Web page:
DEAN: I’m smiling because you said, "Right now, he’s a contributor for MSNBC." Does that mean tomorrow I may not be?

RUHLE: Of course not. I’m saying your newest endeavor —

DEAN: No-no-no. So okay, let me be serious about this. First of all, Donald Trump was up in the wee hours of the morning. I just saw Katy Tur’s tweets. He was tweeting at 3:00 and 4:00 in the morning about sex tapes. This is a guy running for president of the United States.

RUHLE: Hold on a second. Listen. We’re going to talk about Donald, and Donald gives you low-hanging fruit to go after every day, just like why is he tweeting at 3:00 a.m. but you’re a member of the Democratic Party. Michelle Obama, who has had the line, "When they go low, we go high." Saying that Donald Trump was maybe coked up — come on, he has no history of that.

DEAN: If I could — well, I don’t know that we know that. If we — if I could finish my sentence.

RUHLE: Sorry, you're right.

DEAN: What I was about to say was that people who stay up at 3:00 and 4:00 and 5:00 in the morning tweeting about sex tapes, these are not normal people. And there is something the matter with him, and I don’t know what it is.

So let me say this: I would be very willing to apologize, not to Donald Trump. But I don’t think using innuendo is a good thing, but the problem is much greater than that.

I would like the media of this country to apologize. You have used a double — not you personally — but we have used a double standard on Donald Trump and created Donald Trump. $2 billion worth of free time. Why? Because his ratings are great. The Trump show, the Trump Chinese ties and the Trump meat and the Trump all this stuff keeping Hillary Clinton and Bernie Sanders off the air on the night of the Florida primary.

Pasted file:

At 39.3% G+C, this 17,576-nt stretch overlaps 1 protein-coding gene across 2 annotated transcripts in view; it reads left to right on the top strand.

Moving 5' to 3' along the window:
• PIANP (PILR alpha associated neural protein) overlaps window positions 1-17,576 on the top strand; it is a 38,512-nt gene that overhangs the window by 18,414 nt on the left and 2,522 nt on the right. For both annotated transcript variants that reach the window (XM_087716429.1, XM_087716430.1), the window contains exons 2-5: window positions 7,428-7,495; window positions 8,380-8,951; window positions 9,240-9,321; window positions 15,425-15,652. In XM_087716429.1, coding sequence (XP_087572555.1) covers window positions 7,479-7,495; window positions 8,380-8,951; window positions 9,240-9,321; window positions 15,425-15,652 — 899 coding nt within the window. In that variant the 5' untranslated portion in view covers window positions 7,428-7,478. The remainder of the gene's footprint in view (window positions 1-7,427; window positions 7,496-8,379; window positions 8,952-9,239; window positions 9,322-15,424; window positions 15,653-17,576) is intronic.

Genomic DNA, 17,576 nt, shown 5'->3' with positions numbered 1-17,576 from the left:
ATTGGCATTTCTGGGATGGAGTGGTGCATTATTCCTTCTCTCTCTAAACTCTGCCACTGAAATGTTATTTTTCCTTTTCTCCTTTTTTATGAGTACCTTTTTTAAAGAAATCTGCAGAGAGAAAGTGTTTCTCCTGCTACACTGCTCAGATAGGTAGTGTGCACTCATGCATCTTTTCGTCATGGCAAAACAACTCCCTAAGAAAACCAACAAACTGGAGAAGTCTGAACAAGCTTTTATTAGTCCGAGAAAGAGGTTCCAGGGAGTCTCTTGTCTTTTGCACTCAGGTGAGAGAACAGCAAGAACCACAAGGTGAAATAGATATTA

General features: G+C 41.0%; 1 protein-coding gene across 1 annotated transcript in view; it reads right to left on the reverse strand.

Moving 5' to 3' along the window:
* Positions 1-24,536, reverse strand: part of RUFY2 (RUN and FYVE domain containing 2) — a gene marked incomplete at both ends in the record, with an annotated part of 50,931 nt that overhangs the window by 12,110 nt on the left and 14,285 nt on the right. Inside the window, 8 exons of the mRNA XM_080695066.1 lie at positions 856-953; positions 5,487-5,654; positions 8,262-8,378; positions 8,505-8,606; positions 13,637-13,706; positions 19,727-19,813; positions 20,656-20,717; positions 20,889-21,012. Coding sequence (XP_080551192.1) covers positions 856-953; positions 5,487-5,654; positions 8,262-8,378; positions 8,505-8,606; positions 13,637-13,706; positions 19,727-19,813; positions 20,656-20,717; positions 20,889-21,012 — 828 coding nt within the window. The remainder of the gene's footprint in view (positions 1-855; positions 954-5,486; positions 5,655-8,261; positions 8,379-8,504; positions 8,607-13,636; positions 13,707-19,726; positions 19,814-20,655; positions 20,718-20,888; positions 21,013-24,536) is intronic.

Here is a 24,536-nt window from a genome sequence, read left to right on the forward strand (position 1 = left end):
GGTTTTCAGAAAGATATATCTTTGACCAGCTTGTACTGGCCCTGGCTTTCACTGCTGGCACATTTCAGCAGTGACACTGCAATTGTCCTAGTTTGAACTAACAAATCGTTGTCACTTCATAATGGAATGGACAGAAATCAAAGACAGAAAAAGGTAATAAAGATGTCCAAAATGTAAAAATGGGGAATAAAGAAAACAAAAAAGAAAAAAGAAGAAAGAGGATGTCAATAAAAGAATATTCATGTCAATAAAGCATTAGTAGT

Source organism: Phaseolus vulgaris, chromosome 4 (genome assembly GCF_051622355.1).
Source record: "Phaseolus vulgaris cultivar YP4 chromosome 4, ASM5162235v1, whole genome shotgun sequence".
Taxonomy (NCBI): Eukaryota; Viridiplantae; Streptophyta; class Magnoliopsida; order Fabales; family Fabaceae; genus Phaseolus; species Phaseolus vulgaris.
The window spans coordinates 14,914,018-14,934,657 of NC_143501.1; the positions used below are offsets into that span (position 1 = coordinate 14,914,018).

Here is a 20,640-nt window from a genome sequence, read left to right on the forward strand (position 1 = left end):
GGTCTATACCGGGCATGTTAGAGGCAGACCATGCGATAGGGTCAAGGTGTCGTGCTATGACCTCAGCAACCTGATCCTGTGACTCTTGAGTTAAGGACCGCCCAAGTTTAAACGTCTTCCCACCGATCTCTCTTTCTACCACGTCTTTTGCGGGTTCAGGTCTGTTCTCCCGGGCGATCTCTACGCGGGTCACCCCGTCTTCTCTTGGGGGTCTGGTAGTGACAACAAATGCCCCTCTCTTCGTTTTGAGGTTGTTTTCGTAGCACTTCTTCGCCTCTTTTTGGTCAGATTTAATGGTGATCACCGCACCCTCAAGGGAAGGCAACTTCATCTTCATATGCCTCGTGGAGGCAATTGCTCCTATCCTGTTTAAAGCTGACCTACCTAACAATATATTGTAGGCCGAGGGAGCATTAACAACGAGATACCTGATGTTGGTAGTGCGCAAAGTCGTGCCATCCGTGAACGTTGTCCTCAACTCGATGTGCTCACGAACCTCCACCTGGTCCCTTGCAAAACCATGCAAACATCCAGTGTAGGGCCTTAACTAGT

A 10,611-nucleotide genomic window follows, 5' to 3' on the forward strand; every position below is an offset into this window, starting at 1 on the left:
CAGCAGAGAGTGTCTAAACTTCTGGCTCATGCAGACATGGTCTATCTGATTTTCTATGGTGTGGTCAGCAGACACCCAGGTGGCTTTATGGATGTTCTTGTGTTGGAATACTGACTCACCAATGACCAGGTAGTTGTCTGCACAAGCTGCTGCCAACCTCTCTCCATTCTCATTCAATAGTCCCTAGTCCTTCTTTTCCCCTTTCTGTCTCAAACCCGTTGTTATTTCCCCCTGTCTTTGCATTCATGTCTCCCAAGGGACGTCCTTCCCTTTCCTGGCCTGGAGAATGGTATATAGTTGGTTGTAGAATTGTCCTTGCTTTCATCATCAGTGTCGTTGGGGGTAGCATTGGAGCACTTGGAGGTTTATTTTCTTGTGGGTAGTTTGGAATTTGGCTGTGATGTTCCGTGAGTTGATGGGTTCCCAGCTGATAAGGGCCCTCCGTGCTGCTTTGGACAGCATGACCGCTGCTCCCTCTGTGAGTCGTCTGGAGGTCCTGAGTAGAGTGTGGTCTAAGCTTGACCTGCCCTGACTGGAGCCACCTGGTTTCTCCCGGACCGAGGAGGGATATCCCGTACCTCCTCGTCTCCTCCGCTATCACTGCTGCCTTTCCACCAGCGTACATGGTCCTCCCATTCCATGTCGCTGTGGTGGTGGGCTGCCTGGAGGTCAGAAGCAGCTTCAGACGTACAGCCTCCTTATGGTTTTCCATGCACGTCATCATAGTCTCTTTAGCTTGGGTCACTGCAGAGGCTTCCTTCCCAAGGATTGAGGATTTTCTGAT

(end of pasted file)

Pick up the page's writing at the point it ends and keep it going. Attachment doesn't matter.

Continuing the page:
Calling in to talk shows, including the most venerable talk shows in the country, the Sunday talk shows. You think Tim Russert or Bob Schieffer would have let a candidate call in to the talk shows in his pajamas? The media has given this guy a free ride in the beginning because he was great for the ratings. The media’s only job is not to entertain. The real job of the media is to defend democracy by calling all of us out.

Dean would have an argument if the press had been calling Bill and then Hillary Clinton out for their scandals and disgraceful behavior during the past quarter-century, but it hasn't, so he doesn't.